The temptation to come up with a comprehensive alternative to ObamaCare if it is struck down will be great. The Democrats will inevitably demand the GOP step into the vacuum left by the bill’s destruction, and there are some Republicans who have ready-made plans they’ll wish to put forward. But in doing so, they will just be providing the left with easy targets for criticism and perhaps render themselves vulnerable to the same problems that afflicted the Democrats’ rush to ram ObamaCare through Congress two years ago. The last thing Republicans need is to propose another bill that no one will have read or understood when it comes up for a vote.

However, Republicans do need to avoid sitting back and letting liberals get the better of them. So long as ObamaCare was on the books, conservatives could just fire away at its shortcomings and make the case that it was an unconscionable power grab by the federal government. Rather than just taking bows if the Court rules their way, they need to keep hammering away on this.

More to the point, they need to have the courage of their convictions and not fear the Democrats will have the better of the argument in the coming months. Though the left is acting as if a ruling that ObamaCare is unconstitutional will be a blow to Mitt Romney’s chances of defeating the president, that isn’t true. As liberal blogger/analyst Nate Silver points out in the New York Times, though Congress and the Supreme Court are widely disliked, ObamaCare is even more unpopular.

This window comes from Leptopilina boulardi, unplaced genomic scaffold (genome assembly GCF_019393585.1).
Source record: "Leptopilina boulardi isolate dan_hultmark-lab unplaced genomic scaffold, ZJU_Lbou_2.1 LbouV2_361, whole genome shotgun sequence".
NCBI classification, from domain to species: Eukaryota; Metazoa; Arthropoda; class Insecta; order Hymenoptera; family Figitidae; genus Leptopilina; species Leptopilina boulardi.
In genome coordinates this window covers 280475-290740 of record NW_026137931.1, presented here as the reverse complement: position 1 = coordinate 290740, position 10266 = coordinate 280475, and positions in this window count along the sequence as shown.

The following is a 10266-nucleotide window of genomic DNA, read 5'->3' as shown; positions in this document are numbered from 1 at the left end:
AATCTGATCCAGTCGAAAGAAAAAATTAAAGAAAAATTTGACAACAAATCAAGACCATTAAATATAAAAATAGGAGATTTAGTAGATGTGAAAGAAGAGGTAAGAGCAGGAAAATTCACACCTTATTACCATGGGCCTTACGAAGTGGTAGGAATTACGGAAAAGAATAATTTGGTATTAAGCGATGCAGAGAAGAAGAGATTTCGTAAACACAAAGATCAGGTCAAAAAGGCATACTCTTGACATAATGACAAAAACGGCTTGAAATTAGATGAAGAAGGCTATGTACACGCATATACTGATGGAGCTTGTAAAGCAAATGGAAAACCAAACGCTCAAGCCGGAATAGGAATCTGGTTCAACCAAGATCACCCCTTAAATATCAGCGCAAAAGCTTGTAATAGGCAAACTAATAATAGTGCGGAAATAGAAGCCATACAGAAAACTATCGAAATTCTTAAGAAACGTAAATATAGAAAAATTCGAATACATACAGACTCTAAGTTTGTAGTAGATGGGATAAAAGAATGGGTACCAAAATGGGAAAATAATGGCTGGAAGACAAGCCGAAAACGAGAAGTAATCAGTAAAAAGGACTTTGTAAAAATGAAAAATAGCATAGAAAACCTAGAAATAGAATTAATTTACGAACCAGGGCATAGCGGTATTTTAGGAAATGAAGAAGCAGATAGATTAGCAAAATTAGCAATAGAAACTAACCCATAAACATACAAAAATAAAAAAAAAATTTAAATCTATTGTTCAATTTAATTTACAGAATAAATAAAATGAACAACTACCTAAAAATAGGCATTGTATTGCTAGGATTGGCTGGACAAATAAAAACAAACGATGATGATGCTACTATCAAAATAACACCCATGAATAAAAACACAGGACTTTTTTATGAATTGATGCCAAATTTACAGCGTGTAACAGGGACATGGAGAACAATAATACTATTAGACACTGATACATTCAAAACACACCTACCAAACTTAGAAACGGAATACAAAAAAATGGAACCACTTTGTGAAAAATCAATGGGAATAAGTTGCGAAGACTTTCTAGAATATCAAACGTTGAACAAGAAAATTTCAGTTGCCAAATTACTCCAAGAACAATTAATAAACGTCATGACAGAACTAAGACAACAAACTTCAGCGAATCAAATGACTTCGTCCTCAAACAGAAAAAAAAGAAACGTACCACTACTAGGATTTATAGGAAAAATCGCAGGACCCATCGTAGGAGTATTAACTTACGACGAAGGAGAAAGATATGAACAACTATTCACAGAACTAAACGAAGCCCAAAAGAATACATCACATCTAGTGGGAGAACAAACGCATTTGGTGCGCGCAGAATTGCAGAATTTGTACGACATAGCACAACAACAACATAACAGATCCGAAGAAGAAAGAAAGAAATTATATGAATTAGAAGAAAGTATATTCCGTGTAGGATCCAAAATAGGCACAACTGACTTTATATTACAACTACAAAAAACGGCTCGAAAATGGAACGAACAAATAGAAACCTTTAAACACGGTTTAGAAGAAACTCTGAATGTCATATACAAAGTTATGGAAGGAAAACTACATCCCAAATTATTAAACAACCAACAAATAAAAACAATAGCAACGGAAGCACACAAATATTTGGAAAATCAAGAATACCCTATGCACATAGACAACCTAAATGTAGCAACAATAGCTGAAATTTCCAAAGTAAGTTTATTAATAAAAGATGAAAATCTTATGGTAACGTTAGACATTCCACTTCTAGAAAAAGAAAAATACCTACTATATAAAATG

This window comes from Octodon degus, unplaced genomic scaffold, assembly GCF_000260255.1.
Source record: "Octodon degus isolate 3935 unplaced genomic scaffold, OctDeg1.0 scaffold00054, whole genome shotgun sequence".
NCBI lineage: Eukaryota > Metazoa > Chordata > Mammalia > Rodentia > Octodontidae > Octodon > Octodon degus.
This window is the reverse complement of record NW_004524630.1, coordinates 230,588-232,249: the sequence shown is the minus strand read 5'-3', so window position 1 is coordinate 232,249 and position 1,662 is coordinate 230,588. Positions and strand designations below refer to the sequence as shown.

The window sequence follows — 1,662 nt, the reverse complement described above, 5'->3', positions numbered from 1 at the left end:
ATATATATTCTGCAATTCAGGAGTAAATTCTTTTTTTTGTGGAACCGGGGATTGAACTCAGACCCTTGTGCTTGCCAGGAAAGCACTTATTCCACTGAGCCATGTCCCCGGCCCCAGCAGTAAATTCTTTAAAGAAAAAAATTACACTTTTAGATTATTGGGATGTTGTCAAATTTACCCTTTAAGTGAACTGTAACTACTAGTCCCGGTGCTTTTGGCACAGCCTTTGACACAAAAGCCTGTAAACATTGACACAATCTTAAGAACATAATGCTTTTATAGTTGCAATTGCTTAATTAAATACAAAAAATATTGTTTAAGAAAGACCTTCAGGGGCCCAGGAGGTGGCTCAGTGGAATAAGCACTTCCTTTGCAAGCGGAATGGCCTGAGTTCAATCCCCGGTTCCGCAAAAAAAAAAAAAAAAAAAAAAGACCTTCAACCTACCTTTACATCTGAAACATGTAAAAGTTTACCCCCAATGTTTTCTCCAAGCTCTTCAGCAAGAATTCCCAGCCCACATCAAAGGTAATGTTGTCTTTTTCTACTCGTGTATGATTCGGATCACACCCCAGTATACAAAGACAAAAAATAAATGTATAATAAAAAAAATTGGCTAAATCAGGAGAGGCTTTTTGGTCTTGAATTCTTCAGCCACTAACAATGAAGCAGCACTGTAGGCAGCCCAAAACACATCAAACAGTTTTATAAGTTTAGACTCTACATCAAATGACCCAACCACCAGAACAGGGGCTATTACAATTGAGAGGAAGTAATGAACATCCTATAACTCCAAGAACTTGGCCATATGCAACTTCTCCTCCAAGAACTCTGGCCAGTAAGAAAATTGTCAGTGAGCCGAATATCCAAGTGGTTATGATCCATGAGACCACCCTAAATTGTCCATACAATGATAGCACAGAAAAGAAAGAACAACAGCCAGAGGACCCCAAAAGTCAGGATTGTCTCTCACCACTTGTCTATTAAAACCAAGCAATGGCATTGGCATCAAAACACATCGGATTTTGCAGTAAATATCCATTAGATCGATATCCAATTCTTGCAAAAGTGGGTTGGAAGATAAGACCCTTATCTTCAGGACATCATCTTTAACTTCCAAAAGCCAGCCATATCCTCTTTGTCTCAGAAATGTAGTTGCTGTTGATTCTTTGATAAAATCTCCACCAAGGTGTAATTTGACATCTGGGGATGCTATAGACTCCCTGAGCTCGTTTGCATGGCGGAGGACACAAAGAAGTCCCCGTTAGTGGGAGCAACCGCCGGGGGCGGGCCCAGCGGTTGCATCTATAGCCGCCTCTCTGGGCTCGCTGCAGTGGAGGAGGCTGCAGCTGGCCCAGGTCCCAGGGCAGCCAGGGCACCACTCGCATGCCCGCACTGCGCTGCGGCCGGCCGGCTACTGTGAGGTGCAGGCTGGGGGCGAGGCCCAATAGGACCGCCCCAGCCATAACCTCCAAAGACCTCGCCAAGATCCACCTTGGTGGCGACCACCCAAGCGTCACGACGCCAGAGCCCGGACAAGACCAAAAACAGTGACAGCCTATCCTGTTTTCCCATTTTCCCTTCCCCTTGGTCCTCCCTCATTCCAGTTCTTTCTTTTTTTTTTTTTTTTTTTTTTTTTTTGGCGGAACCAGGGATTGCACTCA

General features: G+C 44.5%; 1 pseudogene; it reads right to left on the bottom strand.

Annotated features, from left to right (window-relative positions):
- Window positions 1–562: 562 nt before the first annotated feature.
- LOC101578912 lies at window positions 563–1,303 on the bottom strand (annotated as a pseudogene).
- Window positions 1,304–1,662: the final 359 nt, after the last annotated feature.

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We Still Need to Protect Oil Interests

The Wall Street Journal has the umpteenth article today trumpeting the technological advances–primarily fracking–that are allowing oil companies to uncover and exploit vast, untapped fields in North America. This is leading a dramatic decline in our need for imported oil, especially oil imported from the Middle East. As the Journal notes:

By 2020, nearly half of the crude oil America consumes will be produced at home, while 82 percent will come from this side of the Atlantic, according to the U.S. Energy Information Administration. By 2035, oil shipments from the Middle East to North America “could almost be nonexistent,” the Organization of Petroleum Exporting Countries recently predicted, partly because more efficient car engines and a growing supply of renewable fuel will help curb demand.

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The Wall Street Journal has the umpteenth article today trumpeting the technological advances–primarily fracking–that are allowing oil companies to uncover and exploit vast, untapped fields in North America. This is leading a dramatic decline in our need for imported oil, especially oil imported from the Middle East. As the Journal notes:

By 2020, nearly half of the crude oil America consumes will be produced at home, while 82 percent will come from this side of the Atlantic, according to the U.S. Energy Information Administration. By 2035, oil shipments from the Middle East to North America “could almost be nonexistent,” the Organization of Petroleum Exporting Countries recently predicted, partly because more efficient car engines and a growing supply of renewable fuel will help curb demand.

Great news! We can all agree on that. But does this mean that in the future we will be able to ignore developments in the Middle East? That we will no longer have to spend some $50 billion a year (as estimated by Brookings’ Mike O’Hanlon) to protect the flow of oil? Were that it were so. In reality, as the article notes, oil is a global commodity, so supply disruptions in the Middle East–which our European and Asian trading partners remain reliant upon–would still drive up the cost of gasoline in the United States.